3D internal structure of rechargeable batteries revealed

Lancaster University researchers have developed a technique to observe the 3D internal structure of rechargeable batteries for the first time.

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Published in Nature Communications, the research is led by Professor Oleg Kolosov from Lancaster’s Physics Department in collaboration with University College London and NEXGENNA Faraday Institution Consortium.

The team used a novel 3D Nano-Rheology Microscopy (3DNRM) -based technique to visualise the 3D nanostructure inside rechargeable batteries, from the molecular scale electrical double-layer to the nanoscale-thick electrochemical surface layer on the graphite anode surface in a lithium-ion battery.

According to the team, this enabled for the first time the direct observation of the progression of the whole three dimensional structure of the solid electric interface (SEI), a nanoscale passivation layer formed on the battery electrode-electrolyte interface that predetermines key battery properties.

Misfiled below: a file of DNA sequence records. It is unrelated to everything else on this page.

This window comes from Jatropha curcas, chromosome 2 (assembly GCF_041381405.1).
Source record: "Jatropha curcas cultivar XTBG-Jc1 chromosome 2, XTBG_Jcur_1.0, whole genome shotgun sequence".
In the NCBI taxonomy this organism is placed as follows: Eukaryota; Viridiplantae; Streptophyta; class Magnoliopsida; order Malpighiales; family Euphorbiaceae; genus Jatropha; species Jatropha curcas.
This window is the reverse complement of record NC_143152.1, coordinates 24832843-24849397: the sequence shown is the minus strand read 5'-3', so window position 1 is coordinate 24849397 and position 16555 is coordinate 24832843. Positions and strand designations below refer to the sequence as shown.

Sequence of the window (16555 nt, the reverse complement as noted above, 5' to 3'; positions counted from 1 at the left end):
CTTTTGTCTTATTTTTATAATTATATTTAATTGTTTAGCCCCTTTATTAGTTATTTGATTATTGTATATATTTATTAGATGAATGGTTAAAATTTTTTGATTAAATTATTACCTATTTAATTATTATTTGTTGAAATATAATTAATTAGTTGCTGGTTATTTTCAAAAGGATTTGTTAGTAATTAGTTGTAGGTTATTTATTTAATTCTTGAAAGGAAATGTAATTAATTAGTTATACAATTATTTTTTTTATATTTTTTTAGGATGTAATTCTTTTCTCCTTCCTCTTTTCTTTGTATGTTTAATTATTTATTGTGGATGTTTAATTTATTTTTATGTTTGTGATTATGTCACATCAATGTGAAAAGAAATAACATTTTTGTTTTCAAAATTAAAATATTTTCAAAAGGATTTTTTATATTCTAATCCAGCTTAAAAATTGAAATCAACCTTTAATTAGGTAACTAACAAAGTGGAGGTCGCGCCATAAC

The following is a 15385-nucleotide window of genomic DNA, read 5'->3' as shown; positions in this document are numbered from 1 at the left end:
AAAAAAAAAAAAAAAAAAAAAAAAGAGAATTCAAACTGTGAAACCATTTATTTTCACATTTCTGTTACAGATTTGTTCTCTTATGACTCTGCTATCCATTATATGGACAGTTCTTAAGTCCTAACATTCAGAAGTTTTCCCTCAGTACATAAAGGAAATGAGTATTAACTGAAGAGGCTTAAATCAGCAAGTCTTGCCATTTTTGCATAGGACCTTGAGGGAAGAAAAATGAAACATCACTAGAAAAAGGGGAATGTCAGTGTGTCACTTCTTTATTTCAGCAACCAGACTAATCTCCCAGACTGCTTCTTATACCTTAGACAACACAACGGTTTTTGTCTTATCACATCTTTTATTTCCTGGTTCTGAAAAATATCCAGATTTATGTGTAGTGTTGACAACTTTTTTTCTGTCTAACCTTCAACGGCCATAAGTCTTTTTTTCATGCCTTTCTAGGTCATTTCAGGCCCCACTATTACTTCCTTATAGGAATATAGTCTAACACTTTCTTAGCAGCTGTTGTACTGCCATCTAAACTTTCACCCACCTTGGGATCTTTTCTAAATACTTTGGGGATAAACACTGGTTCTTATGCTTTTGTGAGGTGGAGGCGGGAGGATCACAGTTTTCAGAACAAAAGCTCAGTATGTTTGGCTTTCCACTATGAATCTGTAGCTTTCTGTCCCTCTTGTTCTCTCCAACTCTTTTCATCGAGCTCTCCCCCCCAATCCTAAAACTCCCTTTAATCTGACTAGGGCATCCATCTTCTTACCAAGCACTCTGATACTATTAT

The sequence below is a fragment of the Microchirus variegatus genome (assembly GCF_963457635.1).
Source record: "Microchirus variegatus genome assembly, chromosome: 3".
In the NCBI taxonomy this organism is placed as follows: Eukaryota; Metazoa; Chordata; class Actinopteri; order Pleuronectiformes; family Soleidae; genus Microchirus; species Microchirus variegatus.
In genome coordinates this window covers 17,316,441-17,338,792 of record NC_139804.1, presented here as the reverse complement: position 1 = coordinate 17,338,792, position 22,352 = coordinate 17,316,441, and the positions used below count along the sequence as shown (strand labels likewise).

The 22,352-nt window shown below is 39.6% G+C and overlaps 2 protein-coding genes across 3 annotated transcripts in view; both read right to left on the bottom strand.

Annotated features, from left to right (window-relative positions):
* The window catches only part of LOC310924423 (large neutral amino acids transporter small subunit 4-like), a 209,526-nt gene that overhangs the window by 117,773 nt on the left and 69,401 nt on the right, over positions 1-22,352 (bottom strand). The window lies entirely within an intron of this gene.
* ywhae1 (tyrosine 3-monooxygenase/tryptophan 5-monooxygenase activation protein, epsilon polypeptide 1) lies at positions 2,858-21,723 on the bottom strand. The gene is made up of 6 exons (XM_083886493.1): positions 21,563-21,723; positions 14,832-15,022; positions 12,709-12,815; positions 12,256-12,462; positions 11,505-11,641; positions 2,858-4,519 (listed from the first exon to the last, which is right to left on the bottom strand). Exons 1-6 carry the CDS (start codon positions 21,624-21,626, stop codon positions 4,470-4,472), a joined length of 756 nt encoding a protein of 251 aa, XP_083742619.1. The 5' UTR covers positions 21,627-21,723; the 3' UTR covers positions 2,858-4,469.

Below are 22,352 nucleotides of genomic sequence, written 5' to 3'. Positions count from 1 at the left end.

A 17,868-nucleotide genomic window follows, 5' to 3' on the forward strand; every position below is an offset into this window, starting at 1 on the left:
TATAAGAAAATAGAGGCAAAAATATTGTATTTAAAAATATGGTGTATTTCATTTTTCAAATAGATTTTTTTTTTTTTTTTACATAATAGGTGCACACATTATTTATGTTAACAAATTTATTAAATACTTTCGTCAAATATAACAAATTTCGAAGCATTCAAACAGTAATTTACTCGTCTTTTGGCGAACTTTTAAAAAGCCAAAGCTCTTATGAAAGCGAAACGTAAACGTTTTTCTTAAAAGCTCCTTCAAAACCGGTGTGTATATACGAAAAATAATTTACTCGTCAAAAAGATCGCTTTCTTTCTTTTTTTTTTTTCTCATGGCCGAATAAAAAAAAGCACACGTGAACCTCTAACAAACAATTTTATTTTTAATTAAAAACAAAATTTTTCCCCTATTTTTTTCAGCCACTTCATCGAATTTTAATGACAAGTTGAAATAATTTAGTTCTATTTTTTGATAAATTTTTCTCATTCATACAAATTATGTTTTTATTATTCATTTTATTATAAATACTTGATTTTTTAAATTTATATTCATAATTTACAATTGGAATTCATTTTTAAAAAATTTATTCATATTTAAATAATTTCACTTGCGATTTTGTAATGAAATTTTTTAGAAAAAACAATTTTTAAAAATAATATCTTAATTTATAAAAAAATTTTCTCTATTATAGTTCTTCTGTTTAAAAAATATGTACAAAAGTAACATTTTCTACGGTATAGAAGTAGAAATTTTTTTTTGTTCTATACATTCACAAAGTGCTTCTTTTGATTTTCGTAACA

The authors were able to reveal key predictors of SEI layer formation in a complex interplay of molecular dimension electrical double layer structures, surface properties of carbon layers and solvent - Li ions interaction in the electrolyte.

The nanoarchitecture of solid-liquid interfaces are critical for high performance batteries, but it has been difficult to characterise reaction interfaces within batteries due to their inherent inaccessibility, the researchers said.

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Lead author Dr Yue Chen of Lancaster University said: “So far, understanding the SEI formation mechanism is still a most challenging and least explored area due to the lack of an interfacial characterisation technique capable of both nanoscale resolution and operation in the working battery environment.”

The dynamics of interfacial reactions define energy flow and conversion and govern chemical species transfer in important physical, chemical and biological processes, from catalytic reactions, energy storage and release in batteries, to antigen-antibody interactions and information transmission across neural cells.

Researchers believe this will open a wide range of areas for the new technique from energy storage and chemical engineering to biomedical applications.